During the years of 1965 and 1966, the Beatles' lives, were dominated
by touring. They had three long tours a year, one British, one American,
and one other foreign tour. They produced three singles a year and one LP.
They made their second film, Help!, in 1965.
On June 16, 1965, it was announced the Beatles would become members of
the Order of the British Empire. They were protests, and Britain was pleased
with this honor. John hated social events because he felt they were fake.
The third American tour began on August 15, 1965. They played at Shea
Stadium in New York. Over 55,000 people showed up at the show. The Beatles
made $304,000, which was a world record. There were 130 police officers present.
A year later in 1966, the Beatles did their fourth and final American
tour. This tour was a short one, but it made the most money. Nat Weiss, organized
it for them. It was during this tour that John's comment about Jesus Christ
hit America. He had said the Beatles were more popular than Christ.
Brian was worried about this so he cancelled some shows because he didn't
want the boys to get hurt. John said he didn't mean what he said, and the
tour continued. Other foreign tours during the two years were in France,
Italy, Spain, and Germany. From Germany, the band flew to Tokyo, for their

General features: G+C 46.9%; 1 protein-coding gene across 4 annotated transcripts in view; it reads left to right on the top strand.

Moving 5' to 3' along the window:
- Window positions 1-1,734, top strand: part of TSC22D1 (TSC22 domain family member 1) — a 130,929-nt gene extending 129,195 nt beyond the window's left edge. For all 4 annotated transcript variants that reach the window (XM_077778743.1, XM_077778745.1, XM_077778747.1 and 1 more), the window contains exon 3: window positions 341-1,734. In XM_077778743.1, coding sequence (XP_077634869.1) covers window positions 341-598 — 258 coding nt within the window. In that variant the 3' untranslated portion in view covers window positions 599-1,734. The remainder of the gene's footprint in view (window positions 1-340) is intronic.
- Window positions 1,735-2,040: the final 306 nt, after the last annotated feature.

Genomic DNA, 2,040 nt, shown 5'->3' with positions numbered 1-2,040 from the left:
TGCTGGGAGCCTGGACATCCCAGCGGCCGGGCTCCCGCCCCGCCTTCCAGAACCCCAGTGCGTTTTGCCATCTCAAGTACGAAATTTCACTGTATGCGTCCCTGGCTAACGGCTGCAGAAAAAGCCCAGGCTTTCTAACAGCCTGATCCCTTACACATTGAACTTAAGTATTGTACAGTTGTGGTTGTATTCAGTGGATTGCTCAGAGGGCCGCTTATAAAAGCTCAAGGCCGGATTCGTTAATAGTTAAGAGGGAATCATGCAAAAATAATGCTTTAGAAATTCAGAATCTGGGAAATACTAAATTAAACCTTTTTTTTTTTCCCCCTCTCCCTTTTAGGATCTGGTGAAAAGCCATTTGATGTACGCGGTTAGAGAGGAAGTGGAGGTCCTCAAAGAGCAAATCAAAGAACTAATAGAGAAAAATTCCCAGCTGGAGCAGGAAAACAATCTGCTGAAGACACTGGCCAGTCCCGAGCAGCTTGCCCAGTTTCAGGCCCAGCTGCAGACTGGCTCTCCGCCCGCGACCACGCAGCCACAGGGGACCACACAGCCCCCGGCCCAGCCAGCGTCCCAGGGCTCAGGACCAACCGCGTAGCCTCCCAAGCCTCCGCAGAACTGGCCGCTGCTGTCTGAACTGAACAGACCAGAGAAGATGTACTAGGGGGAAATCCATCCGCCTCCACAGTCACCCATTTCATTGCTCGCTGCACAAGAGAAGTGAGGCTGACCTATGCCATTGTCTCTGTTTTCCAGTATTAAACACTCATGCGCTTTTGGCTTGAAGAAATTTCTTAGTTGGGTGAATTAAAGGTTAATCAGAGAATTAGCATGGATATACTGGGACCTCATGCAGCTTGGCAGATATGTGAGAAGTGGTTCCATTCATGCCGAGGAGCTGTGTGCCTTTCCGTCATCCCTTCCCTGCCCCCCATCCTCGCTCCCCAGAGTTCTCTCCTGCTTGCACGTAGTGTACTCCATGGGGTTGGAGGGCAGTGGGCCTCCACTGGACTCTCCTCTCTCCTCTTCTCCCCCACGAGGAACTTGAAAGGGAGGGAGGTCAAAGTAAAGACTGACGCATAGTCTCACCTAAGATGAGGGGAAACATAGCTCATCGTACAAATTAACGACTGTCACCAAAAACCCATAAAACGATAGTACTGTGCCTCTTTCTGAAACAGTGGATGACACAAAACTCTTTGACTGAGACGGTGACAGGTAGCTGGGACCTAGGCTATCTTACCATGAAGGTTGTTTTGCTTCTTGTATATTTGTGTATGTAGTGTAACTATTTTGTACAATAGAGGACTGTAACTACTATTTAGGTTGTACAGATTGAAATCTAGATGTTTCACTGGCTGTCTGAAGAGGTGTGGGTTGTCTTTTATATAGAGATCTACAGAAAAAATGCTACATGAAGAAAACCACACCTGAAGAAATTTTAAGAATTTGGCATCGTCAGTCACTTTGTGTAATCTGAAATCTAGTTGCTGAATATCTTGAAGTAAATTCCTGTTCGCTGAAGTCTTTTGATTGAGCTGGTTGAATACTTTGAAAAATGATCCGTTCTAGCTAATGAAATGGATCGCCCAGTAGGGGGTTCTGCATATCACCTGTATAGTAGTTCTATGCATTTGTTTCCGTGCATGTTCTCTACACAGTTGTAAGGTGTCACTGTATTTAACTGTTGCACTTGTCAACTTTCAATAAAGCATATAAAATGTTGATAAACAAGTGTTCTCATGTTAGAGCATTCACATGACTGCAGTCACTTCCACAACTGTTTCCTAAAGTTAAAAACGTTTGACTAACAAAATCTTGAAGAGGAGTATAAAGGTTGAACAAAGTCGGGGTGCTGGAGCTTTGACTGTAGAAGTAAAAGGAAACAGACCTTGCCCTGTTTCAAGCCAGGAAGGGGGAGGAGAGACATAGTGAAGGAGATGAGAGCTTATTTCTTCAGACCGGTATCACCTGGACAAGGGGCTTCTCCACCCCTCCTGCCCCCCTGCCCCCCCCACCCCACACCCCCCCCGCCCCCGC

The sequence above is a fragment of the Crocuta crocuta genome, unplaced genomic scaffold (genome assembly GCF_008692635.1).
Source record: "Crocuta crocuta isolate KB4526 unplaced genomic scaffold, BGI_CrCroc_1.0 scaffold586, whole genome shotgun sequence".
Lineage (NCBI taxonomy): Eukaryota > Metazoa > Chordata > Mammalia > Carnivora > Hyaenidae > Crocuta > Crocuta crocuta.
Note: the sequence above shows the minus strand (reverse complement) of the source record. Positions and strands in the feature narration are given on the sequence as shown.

one and only concerts in Japan.
From Japan, they returned home. During this visit, the Beatles experieced
real violence throughout the touring career. They had nearly been killed
in Britain and America due to overaffection. In Manila, the band was kicked
and punched by crowds and police. When Ringo had his tonsils taken out ,
the hospital was jammed with fans asking him for his tonsils.
In December of 1965, they had their last British tour. They did one concert
after that on May 1, 1966, at Wembley, which was the last live concert in
Britain. One of their singles, "Paperback Writer," didn't reach number one.
In February 1967, "Penny Lane", and "Strawberry Fields" didn't reach number
Their last performance anywhere in the world was at the end of their American
tour, on August 29, 1966. It was in San Francisco. Brian was sad because
he knew this was the end. Rumors were spread that the Beatles were breaking
up. They had decided to stop touring.
The biggest thing the Beatles had done was open the American market to
British artists. Nobody had been able to get in before them. After the decision
had been made to stop touring, the band announced it to the public. They
felt their music had developed so greatly, they couldn't perform it onstage
any longer. They also didn't like performing onstage, and the chaos and panic
of it all.
Touring was very dangerous for the Beatles sometimes. They felt safe in
their hotel rooms although the staff would ask for autographs. The American
police were just as bad, wanting autographs too. George said at the beginning
of the American tour, the Beatles began to dislike it. Even making the tours
shorter didn't change their feelings. To the boys, touring became played
out, and they found no satisfaction in it.
Ringo didn't like performing live because he couldn't hear himself play over the crowd. The Beatles had no hesitation making the decision. They saw it as the end of Chapter One. They were just fed up with the drag of touring and the discomfort of Beatlemania.